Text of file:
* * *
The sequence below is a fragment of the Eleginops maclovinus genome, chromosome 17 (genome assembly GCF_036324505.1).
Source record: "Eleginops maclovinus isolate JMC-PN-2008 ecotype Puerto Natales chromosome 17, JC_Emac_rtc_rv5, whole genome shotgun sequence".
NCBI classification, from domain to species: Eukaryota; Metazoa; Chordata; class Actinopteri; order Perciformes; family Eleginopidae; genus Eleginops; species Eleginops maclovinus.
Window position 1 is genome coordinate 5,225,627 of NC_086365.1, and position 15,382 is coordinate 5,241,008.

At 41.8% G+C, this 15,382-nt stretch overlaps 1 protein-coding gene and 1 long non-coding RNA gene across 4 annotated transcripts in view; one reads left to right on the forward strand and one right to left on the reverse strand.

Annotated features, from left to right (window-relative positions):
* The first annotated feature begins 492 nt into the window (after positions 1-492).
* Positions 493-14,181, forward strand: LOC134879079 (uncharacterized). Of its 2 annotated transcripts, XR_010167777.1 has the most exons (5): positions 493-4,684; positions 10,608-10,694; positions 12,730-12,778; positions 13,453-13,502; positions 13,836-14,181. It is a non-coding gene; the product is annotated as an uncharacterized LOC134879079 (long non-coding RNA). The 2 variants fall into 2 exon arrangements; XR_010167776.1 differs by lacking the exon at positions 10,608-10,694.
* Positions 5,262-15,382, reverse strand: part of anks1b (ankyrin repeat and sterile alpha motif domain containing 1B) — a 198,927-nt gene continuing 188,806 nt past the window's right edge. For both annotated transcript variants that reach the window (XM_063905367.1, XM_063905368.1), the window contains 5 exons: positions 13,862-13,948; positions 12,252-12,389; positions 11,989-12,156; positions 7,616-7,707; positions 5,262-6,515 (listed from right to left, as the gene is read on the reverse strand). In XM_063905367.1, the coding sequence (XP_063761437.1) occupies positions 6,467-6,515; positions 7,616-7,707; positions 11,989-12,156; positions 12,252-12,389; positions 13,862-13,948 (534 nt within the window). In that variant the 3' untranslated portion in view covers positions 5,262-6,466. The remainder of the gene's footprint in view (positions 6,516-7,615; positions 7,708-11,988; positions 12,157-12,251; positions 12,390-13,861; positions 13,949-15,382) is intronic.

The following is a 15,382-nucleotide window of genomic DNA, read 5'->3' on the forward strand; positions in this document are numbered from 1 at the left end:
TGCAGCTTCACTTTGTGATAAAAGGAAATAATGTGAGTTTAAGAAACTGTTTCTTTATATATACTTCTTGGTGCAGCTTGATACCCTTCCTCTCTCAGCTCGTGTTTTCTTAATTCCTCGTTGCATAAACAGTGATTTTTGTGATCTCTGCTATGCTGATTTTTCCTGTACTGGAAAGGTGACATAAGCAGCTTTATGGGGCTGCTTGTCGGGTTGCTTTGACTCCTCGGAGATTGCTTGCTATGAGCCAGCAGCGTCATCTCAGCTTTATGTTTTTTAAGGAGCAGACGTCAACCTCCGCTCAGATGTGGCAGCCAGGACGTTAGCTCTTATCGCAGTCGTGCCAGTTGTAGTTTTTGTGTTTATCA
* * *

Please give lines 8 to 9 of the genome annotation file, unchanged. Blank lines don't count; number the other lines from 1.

* Positions 493-14,181, forward strand: LOC134879079 (uncharacterized). Of its 2 annotated transcripts, XR_010167777.1 has the most exons (5): positions 493-4,684; positions 10,608-10,694; positions 12,730-12,778; positions 13,453-13,502; positions 13,836-14,181. It is a non-coding gene; the product is annotated as an uncharacterized LOC134879079 (long non-coding RNA). The 2 variants fall into 2 exon arrangements; XR_010167776.1 differs by lacking the exon at positions 10,608-10,694.
* Positions 5,262-15,382, reverse strand: part of anks1b (ankyrin repeat and sterile alpha motif domain containing 1B) — a 198,927-nt gene continuing 188,806 nt past the window's right edge. For both annotated transcript variants that reach the window (XM_063905367.1, XM_063905368.1), the window contains 5 exons: positions 13,862-13,948; positions 12,252-12,389; positions 11,989-12,156; positions 7,616-7,707; positions 5,262-6,515 (listed from right to left, as the gene is read on the reverse strand). In XM_063905367.1, the coding sequence (XP_063761437.1) occupies positions 6,467-6,515; positions 7,616-7,707; positions 11,989-12,156; positions 12,252-12,389; positions 13,862-13,948 (534 nt within the window). In that variant the 3' untranslated portion in view covers positions 5,262-6,466. The remainder of the gene's footprint in view (positions 6,516-7,615; positions 7,708-11,988; positions 12,157-12,251; positions 12,390-13,861; positions 13,949-15,382) is intronic.